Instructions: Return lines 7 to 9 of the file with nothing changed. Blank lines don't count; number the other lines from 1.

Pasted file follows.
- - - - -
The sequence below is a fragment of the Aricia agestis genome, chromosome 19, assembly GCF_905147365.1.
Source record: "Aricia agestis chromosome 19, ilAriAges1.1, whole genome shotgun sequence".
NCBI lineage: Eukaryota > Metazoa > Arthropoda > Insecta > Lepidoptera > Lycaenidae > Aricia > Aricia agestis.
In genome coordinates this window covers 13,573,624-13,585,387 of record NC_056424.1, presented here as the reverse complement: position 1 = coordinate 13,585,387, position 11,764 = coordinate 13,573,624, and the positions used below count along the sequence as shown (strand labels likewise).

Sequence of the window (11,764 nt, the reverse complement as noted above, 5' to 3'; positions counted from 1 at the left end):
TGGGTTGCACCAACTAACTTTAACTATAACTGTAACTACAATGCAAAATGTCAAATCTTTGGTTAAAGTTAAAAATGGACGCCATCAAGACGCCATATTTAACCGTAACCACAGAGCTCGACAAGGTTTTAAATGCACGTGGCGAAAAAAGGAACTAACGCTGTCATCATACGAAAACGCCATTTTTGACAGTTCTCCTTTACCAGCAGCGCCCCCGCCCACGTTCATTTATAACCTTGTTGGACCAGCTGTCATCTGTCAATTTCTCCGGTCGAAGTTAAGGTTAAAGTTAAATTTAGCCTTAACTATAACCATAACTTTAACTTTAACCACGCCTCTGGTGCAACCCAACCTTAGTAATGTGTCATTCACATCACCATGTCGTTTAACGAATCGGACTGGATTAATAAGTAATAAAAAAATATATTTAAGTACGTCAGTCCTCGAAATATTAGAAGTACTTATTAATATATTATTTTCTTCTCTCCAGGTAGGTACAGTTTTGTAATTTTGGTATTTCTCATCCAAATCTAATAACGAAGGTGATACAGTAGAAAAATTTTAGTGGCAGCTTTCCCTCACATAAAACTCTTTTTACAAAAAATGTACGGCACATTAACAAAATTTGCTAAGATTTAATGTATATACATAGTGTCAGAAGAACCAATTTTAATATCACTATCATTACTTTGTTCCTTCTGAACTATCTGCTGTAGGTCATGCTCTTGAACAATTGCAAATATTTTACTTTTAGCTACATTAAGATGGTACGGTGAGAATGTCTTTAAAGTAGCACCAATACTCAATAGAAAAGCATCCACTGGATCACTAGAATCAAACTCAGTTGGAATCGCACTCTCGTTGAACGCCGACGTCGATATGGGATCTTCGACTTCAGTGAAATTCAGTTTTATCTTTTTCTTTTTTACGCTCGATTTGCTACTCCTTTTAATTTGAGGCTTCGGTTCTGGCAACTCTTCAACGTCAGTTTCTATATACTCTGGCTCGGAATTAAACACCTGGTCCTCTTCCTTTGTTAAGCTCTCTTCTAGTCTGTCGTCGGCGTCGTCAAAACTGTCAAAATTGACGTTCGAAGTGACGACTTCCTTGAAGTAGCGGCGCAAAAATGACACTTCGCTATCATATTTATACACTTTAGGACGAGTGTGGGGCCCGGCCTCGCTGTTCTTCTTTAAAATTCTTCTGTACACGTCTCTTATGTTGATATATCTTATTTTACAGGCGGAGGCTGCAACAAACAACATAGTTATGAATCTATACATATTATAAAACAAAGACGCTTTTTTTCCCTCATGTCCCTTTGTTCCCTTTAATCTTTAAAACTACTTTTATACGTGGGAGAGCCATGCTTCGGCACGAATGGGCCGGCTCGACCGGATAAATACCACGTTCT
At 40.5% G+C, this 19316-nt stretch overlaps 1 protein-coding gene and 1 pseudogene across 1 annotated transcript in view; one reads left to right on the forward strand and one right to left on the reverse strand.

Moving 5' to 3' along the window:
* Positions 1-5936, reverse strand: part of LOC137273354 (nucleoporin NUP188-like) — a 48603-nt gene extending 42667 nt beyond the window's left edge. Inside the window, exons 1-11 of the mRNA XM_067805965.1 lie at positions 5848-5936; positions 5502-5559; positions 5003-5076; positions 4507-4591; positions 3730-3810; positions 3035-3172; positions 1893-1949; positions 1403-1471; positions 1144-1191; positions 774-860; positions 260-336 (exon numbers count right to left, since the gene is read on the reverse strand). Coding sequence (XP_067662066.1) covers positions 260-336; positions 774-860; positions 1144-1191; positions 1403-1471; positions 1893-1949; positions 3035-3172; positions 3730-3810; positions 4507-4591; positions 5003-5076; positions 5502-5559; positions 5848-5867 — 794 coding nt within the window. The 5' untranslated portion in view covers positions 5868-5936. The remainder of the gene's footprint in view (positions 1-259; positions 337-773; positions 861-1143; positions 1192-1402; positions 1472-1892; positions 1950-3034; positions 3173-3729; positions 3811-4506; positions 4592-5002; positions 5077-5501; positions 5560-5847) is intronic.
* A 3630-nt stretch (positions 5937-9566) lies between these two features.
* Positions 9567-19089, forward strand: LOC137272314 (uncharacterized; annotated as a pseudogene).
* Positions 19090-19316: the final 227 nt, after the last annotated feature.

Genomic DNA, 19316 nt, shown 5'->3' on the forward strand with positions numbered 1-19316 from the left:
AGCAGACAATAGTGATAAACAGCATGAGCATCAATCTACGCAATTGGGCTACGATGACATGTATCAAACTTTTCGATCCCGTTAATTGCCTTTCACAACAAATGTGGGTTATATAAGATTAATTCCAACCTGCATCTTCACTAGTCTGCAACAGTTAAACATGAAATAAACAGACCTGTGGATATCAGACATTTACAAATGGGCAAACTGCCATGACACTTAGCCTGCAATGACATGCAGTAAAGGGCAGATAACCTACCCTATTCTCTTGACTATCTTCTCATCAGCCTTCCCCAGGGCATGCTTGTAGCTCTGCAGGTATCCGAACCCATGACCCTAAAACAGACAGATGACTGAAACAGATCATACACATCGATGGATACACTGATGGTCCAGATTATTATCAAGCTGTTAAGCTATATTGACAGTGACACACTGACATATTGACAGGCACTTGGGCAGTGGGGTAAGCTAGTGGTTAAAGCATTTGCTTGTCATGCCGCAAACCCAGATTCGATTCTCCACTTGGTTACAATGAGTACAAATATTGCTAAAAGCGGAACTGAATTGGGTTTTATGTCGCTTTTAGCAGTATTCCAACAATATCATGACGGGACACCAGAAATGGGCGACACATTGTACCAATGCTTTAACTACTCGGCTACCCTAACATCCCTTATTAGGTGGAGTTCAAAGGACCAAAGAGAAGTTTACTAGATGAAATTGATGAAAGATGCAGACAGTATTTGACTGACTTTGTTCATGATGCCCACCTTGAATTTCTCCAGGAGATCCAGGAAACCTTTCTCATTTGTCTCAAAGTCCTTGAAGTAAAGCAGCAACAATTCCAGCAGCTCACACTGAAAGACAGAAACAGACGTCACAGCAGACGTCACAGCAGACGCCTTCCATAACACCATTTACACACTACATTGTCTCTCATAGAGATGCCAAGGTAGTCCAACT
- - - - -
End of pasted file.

At 40.5% G+C, this 19316-nt stretch overlaps 1 protein-coding gene and 1 pseudogene across 1 annotated transcript in view; one reads left to right on the forward strand and one right to left on the reverse strand.

Moving 5' to 3' along the window:
* Positions 1-5936, reverse strand: part of LOC137273354 (nucleoporin NUP188-like) — a 48603-nt gene extending 42667 nt beyond the window's left edge. Inside the window, exons 1-11 of the mRNA XM_067805965.1 lie at positions 5848-5936; positions 5502-5559; positions 5003-5076; positions 4507-4591; positions 3730-3810; positions 3035-3172; positions 1893-1949; positions 1403-1471; positions 1144-1191; positions 774-860; positions 260-336 (exon numbers count right to left, since the gene is read on the reverse strand). Coding sequence (XP_067662066.1) covers positions 260-336; positions 774-860; positions 1144-1191; positions 1403-1471; positions 1893-1949; positions 3035-3172; positions 3730-3810; positions 4507-4591; positions 5003-5076; positions 5502-5559; positions 5848-5867 — 794 coding nt within the window. The 5' untranslated portion in view covers positions 5868-5936. The remainder of the gene's footprint in view (positions 1-259; positions 337-773; positions 861-1143; positions 1192-1402; positions 1472-1892; positions 1950-3034; positions 3173-3729; positions 3811-4506; positions 4592-5002; positions 5077-5501; positions 5560-5847) is intronic.